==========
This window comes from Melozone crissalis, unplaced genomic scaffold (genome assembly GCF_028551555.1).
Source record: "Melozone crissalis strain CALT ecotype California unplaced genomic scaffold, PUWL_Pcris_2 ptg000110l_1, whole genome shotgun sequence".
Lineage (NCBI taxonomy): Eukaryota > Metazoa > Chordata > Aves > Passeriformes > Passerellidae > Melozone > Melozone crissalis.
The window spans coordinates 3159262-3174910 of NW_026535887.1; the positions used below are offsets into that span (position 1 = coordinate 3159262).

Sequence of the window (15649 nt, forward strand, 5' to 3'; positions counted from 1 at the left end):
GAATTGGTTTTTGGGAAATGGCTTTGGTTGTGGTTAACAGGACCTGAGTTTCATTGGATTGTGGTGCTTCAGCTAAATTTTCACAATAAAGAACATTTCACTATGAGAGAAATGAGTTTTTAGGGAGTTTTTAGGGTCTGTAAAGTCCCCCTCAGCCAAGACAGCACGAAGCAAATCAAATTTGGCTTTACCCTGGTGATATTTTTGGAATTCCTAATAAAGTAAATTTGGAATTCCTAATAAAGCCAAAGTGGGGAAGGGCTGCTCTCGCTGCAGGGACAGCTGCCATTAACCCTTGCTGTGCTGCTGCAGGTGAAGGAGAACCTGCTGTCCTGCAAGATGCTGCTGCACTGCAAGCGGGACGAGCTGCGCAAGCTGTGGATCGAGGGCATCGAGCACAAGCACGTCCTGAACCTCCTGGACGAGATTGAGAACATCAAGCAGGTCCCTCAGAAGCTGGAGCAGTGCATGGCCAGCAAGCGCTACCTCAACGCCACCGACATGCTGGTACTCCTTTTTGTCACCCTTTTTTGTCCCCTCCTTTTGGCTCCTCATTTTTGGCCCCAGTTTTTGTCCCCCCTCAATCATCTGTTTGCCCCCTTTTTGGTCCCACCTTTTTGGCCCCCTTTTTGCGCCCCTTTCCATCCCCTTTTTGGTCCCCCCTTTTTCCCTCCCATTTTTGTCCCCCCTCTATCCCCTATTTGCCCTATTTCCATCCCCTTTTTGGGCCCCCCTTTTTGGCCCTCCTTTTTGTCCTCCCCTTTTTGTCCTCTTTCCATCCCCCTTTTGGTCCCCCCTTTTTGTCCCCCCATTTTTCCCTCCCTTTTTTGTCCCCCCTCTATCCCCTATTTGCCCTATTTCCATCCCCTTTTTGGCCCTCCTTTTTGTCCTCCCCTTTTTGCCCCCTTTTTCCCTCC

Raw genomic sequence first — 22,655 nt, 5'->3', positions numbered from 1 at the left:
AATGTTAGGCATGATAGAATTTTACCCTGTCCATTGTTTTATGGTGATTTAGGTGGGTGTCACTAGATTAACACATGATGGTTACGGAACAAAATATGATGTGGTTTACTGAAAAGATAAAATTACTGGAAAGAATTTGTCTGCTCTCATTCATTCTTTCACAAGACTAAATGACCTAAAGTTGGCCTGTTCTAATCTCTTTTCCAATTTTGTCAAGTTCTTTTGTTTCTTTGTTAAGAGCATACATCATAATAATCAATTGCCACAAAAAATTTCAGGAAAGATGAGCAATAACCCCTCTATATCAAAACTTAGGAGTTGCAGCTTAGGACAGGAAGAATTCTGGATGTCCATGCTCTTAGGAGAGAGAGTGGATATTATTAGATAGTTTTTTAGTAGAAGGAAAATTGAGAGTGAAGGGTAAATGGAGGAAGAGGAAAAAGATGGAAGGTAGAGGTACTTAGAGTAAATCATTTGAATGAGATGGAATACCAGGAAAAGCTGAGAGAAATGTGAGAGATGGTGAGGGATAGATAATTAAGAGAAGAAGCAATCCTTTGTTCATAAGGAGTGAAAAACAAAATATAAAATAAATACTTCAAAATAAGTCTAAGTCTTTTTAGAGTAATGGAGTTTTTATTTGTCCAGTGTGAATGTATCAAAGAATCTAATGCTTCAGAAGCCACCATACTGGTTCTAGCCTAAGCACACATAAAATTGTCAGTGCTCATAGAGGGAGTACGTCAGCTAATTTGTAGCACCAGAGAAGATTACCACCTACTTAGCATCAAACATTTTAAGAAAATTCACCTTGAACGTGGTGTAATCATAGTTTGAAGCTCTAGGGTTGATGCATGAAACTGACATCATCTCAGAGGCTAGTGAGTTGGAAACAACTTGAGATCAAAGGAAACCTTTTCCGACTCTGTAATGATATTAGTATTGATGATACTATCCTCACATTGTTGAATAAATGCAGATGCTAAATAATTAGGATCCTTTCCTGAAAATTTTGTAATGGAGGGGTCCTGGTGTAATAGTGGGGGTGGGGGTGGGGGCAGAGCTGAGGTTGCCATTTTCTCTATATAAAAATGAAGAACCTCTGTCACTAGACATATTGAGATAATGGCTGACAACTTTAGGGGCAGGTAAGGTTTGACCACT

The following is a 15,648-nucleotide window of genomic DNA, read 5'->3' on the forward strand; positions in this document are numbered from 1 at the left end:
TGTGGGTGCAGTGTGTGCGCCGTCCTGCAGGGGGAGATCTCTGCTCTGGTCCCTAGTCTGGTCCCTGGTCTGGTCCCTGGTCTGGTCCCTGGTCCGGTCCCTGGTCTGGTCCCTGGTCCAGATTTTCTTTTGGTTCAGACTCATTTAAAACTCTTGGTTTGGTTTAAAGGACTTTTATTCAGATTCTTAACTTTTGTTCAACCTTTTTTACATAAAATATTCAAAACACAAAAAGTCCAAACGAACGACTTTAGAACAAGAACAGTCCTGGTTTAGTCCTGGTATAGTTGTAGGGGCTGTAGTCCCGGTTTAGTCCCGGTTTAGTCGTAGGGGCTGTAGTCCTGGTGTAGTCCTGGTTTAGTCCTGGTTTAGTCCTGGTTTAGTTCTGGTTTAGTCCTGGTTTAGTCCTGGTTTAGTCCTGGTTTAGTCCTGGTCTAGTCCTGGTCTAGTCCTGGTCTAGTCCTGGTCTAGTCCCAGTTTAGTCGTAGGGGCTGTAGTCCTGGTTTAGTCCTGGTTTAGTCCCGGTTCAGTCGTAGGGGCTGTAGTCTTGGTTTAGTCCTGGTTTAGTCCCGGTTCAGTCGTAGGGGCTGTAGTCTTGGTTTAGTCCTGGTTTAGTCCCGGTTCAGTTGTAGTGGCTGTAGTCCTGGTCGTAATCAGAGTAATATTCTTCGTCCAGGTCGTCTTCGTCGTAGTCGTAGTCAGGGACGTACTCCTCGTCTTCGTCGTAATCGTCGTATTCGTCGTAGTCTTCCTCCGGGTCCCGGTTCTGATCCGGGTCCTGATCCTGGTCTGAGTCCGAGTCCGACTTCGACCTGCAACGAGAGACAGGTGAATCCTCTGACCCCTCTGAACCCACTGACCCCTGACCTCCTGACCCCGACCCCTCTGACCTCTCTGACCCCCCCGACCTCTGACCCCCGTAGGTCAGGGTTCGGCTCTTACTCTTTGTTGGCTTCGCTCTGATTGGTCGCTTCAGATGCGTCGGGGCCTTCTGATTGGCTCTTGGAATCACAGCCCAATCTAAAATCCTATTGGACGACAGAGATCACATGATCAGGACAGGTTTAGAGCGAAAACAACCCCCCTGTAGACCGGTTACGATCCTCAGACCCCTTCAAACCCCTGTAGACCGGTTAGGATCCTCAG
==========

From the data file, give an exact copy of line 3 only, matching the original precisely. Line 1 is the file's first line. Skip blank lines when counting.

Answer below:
Lineage (NCBI taxonomy): Eukaryota > Metazoa > Chordata > Aves > Passeriformes > Passerellidae > Melozone > Melozone crissalis.